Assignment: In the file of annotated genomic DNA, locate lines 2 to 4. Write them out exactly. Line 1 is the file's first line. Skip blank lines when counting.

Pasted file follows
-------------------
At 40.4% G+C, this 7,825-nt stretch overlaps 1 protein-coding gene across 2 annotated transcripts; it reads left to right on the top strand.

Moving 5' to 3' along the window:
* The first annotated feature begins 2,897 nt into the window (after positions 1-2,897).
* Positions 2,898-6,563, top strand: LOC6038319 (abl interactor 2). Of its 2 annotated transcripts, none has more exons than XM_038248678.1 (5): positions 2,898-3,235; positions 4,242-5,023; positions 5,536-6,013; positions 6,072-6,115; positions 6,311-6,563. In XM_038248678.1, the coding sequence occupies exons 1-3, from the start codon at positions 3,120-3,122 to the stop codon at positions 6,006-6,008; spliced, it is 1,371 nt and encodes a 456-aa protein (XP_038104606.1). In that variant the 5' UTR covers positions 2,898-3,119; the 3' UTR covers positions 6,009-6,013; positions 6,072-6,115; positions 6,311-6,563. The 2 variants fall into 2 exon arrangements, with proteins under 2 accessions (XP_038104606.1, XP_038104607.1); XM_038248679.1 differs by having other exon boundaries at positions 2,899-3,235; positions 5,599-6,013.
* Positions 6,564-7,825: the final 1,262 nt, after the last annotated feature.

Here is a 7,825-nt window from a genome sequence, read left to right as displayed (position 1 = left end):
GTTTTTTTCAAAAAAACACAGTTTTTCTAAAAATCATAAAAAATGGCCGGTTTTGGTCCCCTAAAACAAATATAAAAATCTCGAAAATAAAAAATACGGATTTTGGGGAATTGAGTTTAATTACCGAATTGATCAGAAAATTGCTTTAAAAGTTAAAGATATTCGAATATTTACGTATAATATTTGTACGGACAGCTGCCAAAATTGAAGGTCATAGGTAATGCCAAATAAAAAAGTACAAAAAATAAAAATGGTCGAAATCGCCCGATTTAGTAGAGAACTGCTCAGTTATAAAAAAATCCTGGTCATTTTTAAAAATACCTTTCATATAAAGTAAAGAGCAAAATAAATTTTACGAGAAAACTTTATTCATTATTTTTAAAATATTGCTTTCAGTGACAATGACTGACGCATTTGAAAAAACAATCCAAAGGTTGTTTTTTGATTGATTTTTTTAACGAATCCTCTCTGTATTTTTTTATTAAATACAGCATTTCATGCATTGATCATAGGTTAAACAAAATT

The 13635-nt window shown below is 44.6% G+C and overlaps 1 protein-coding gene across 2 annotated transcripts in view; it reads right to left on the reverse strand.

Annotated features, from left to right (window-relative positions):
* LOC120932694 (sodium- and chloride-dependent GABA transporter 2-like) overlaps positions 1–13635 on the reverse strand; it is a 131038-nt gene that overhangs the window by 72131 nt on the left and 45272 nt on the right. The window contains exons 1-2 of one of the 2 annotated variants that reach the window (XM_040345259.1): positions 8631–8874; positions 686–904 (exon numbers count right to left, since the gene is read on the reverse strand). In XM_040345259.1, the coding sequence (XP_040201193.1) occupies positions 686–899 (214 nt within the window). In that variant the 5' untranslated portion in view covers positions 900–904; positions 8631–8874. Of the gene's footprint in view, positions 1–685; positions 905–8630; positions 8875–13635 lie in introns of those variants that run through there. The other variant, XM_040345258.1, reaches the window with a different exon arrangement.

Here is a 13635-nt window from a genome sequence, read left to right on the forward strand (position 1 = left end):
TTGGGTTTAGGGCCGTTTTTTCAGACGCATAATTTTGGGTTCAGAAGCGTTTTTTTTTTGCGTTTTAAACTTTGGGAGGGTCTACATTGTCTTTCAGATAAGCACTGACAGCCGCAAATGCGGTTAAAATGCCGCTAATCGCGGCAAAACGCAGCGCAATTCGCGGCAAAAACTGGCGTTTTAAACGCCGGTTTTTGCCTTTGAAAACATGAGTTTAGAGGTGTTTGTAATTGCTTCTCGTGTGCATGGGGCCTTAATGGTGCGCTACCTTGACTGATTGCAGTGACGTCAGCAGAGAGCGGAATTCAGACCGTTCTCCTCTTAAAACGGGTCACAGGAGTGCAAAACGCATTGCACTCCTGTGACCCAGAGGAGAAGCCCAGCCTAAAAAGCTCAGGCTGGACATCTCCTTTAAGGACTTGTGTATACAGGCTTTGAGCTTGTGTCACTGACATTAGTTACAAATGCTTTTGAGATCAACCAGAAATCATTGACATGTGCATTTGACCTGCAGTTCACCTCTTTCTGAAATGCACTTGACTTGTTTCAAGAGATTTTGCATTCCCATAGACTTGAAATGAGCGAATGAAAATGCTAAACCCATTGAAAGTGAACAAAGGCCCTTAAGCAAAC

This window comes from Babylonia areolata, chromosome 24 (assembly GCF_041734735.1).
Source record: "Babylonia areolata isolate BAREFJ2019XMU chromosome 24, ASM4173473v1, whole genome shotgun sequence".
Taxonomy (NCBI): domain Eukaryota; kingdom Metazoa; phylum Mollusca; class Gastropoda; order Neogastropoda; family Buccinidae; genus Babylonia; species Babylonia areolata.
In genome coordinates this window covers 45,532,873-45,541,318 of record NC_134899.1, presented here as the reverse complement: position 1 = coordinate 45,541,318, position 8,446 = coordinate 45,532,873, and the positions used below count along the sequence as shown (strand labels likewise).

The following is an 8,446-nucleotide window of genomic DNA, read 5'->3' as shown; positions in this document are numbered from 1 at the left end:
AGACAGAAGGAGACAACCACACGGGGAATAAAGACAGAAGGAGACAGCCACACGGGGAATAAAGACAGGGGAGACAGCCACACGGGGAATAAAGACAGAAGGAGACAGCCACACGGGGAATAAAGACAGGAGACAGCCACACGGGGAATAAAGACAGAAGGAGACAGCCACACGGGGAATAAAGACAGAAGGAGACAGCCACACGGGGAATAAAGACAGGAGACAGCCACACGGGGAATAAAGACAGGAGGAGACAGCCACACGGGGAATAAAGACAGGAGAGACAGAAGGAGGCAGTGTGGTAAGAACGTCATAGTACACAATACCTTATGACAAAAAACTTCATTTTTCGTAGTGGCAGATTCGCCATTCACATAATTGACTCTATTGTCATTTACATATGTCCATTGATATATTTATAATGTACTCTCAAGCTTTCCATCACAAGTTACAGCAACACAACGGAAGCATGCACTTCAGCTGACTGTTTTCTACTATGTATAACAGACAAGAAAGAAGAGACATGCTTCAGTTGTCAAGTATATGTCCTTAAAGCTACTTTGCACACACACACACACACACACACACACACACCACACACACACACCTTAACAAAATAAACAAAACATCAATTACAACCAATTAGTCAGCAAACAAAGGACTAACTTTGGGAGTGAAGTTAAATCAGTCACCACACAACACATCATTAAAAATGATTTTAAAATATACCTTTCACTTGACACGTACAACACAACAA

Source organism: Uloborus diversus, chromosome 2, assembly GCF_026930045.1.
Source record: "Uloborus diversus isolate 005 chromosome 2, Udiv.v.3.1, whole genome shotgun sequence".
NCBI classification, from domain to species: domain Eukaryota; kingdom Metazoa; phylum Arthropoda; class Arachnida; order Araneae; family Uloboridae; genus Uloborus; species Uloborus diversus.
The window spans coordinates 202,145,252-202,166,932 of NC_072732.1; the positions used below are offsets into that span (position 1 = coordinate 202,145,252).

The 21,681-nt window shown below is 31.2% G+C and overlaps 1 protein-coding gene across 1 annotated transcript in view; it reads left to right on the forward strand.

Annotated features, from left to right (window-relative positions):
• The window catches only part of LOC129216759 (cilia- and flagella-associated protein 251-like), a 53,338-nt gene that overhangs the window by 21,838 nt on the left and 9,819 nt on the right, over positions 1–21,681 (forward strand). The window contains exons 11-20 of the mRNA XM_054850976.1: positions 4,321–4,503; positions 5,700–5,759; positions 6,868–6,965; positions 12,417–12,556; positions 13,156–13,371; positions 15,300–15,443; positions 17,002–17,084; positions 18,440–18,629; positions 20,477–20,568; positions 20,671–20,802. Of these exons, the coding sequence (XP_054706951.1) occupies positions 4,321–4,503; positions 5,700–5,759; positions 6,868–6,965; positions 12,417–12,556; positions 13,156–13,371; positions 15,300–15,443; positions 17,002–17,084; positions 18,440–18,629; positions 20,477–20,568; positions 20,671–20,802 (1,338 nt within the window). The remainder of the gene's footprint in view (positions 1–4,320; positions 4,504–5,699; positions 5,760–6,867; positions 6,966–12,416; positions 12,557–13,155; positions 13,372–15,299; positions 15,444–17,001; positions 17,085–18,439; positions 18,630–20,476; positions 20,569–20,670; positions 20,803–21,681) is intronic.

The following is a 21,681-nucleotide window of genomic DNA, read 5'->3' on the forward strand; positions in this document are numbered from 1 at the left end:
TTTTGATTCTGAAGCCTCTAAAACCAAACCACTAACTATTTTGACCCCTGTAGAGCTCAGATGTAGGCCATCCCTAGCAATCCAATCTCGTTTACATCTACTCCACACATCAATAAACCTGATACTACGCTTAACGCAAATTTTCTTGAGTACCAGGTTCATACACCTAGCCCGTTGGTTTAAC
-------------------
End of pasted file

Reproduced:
Moving 5' to 3' along the window:
* The first annotated feature begins 2,897 nt into the window (after positions 1-2,897).
* Positions 2,898-6,563, top strand: LOC6038319 (abl interactor 2). Of its 2 annotated transcripts, none has more exons than XM_038248678.1 (5): positions 2,898-3,235; positions 4,242-5,023; positions 5,536-6,013; positions 6,072-6,115; positions 6,311-6,563. In XM_038248678.1, the coding sequence occupies exons 1-3, from the start codon at positions 3,120-3,122 to the stop codon at positions 6,006-6,008; spliced, it is 1,371 nt and encodes a 456-aa protein (XP_038104606.1). In that variant the 5' UTR covers positions 2,898-3,119; the 3' UTR covers positions 6,009-6,013; positions 6,072-6,115; positions 6,311-6,563. The 2 variants fall into 2 exon arrangements, with proteins under 2 accessions (XP_038104606.1, XP_038104607.1); XM_038248679.1 differs by having other exon boundaries at positions 2,899-3,235; positions 5,599-6,013.